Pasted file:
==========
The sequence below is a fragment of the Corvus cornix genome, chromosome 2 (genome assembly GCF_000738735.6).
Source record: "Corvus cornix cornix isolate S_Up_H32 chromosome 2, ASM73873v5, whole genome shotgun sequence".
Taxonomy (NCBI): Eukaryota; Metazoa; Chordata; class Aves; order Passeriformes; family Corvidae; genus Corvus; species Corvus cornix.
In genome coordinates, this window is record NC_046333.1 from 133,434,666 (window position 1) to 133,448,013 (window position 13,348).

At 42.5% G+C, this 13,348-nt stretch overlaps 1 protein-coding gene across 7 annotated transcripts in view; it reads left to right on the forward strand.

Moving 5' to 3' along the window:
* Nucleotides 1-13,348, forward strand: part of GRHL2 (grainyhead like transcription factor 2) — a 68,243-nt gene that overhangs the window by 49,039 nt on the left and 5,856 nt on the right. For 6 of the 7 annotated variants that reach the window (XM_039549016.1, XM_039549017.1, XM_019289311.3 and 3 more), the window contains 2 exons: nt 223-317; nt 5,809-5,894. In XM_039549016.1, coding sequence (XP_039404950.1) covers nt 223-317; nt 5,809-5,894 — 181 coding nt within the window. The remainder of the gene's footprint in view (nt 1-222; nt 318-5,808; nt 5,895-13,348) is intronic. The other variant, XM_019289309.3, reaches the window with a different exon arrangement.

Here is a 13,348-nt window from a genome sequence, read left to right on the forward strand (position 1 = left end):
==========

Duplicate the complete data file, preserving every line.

The sequence below is a fragment of the Corvus cornix genome, chromosome 2 (genome assembly GCF_000738735.6).
Source record: "Corvus cornix cornix isolate S_Up_H32 chromosome 2, ASM73873v5, whole genome shotgun sequence".
Taxonomy (NCBI): Eukaryota; Metazoa; Chordata; class Aves; order Passeriformes; family Corvidae; genus Corvus; species Corvus cornix.
In genome coordinates, this window is record NC_046333.1 from 133,434,666 (window position 1) to 133,448,013 (window position 13,348).

At 42.5% G+C, this 13,348-nt stretch overlaps 1 protein-coding gene across 7 annotated transcripts in view; it reads left to right on the forward strand.

Moving 5' to 3' along the window:
* Nucleotides 1-13,348, forward strand: part of GRHL2 (grainyhead like transcription factor 2) — a 68,243-nt gene that overhangs the window by 49,039 nt on the left and 5,856 nt on the right. For 6 of the 7 annotated variants that reach the window (XM_039549016.1, XM_039549017.1, XM_019289311.3 and 3 more), the window contains 2 exons: nt 223-317; nt 5,809-5,894. In XM_039549016.1, coding sequence (XP_039404950.1) covers nt 223-317; nt 5,809-5,894 — 181 coding nt within the window. The remainder of the gene's footprint in view (nt 1-222; nt 318-5,808; nt 5,895-13,348) is intronic. The other variant, XM_019289309.3, reaches the window with a different exon arrangement.

Here is a 13,348-nt window from a genome sequence, read left to right on the forward strand (position 1 = left end):